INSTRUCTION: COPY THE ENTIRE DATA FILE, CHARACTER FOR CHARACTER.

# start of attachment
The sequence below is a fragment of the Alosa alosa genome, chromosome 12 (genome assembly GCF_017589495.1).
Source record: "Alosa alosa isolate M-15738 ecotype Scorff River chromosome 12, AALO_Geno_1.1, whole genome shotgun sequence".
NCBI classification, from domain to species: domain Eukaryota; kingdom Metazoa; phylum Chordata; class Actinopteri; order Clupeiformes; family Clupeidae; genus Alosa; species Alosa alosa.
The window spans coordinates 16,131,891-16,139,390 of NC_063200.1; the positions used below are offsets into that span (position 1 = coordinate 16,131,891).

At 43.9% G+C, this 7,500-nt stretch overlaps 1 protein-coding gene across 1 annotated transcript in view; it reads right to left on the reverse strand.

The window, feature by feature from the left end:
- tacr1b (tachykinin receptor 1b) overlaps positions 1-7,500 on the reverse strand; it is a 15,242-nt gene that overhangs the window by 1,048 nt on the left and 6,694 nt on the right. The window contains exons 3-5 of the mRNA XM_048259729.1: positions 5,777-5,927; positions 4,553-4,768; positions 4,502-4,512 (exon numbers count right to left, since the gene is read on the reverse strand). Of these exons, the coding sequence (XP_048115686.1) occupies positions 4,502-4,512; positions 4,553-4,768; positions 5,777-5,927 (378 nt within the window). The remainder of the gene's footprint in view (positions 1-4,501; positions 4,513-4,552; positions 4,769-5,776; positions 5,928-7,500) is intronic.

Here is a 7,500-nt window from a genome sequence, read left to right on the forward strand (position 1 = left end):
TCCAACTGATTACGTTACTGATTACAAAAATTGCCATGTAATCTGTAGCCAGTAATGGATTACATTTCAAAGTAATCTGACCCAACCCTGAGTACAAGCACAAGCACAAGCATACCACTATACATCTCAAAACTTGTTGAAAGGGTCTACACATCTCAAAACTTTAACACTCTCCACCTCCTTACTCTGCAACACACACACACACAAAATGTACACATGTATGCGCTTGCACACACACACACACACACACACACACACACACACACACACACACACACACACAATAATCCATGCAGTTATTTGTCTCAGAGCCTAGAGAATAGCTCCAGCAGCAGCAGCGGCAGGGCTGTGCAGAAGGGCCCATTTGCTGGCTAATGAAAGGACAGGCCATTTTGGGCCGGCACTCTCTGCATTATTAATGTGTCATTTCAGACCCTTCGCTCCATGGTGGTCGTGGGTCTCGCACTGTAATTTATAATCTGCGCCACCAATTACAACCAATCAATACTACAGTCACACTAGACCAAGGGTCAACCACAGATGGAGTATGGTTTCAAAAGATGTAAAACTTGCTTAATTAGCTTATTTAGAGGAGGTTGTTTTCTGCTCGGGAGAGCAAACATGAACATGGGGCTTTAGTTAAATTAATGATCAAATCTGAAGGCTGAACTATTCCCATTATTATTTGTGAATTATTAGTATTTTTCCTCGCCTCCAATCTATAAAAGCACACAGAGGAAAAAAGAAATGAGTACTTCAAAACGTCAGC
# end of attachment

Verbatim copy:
The sequence below is a fragment of the Alosa alosa genome, chromosome 12 (genome assembly GCF_017589495.1).
Source record: "Alosa alosa isolate M-15738 ecotype Scorff River chromosome 12, AALO_Geno_1.1, whole genome shotgun sequence".
NCBI classification, from domain to species: domain Eukaryota; kingdom Metazoa; phylum Chordata; class Actinopteri; order Clupeiformes; family Clupeidae; genus Alosa; species Alosa alosa.
The window spans coordinates 16,131,891-16,139,390 of NC_063200.1; the positions used below are offsets into that span (position 1 = coordinate 16,131,891).

At 43.9% G+C, this 7,500-nt stretch overlaps 1 protein-coding gene across 1 annotated transcript in view; it reads right to left on the reverse strand.

The window, feature by feature from the left end:
- tacr1b (tachykinin receptor 1b) overlaps positions 1-7,500 on the reverse strand; it is a 15,242-nt gene that overhangs the window by 1,048 nt on the left and 6,694 nt on the right. The window contains exons 3-5 of the mRNA XM_048259729.1: positions 5,777-5,927; positions 4,553-4,768; positions 4,502-4,512 (exon numbers count right to left, since the gene is read on the reverse strand). Of these exons, the coding sequence (XP_048115686.1) occupies positions 4,502-4,512; positions 4,553-4,768; positions 5,777-5,927 (378 nt within the window). The remainder of the gene's footprint in view (positions 1-4,501; positions 4,513-4,552; positions 4,769-5,776; positions 5,928-7,500) is intronic.

Here is a 7,500-nt window from a genome sequence, read left to right on the forward strand (position 1 = left end):
TCCAACTGATTACGTTACTGATTACAAAAATTGCCATGTAATCTGTAGCCAGTAATGGATTACATTTCAAAGTAATCTGACCCAACCCTGAGTACAAGCACAAGCACAAGCATACCACTATACATCTCAAAACTTGTTGAAAGGGTCTACACATCTCAAAACTTTAACACTCTCCACCTCCTTACTCTGCAACACACACACACACAAAATGTACACATGTATGCGCTTGCACACACACACACACACACACACACACACACACACACACACACACACACACACAATAATCCATGCAGTTATTTGTCTCAGAGCCTAGAGAATAGCTCCAGCAGCAGCAGCGGCAGGGCTGTGCAGAAGGGCCCATTTGCTGGCTAATGAAAGGACAGGCCATTTTGGGCCGGCACTCTCTGCATTATTAATGTGTCATTTCAGACCCTTCGCTCCATGGTGGTCGTGGGTCTCGCACTGTAATTTATAATCTGCGCCACCAATTACAACCAATCAATACTACAGTCACACTAGACCAAGGGTCAACCACAGATGGAGTATGGTTTCAAAAGATGTAAAACTTGCTTAATTAGCTTATTTAGAGGAGGTTGTTTTCTGCTCGGGAGAGCAAACATGAACATGGGGCTTTAGTTAAATTAATGATCAAATCTGAAGGCTGAACTATTCCCATTATTATTTGTGAATTATTAGTATTTTTCCTCGCCTCCAATCTATAAAAGCACACAGAGGAAAAAAGAAATGAGTACTTCAAAACGTCAGC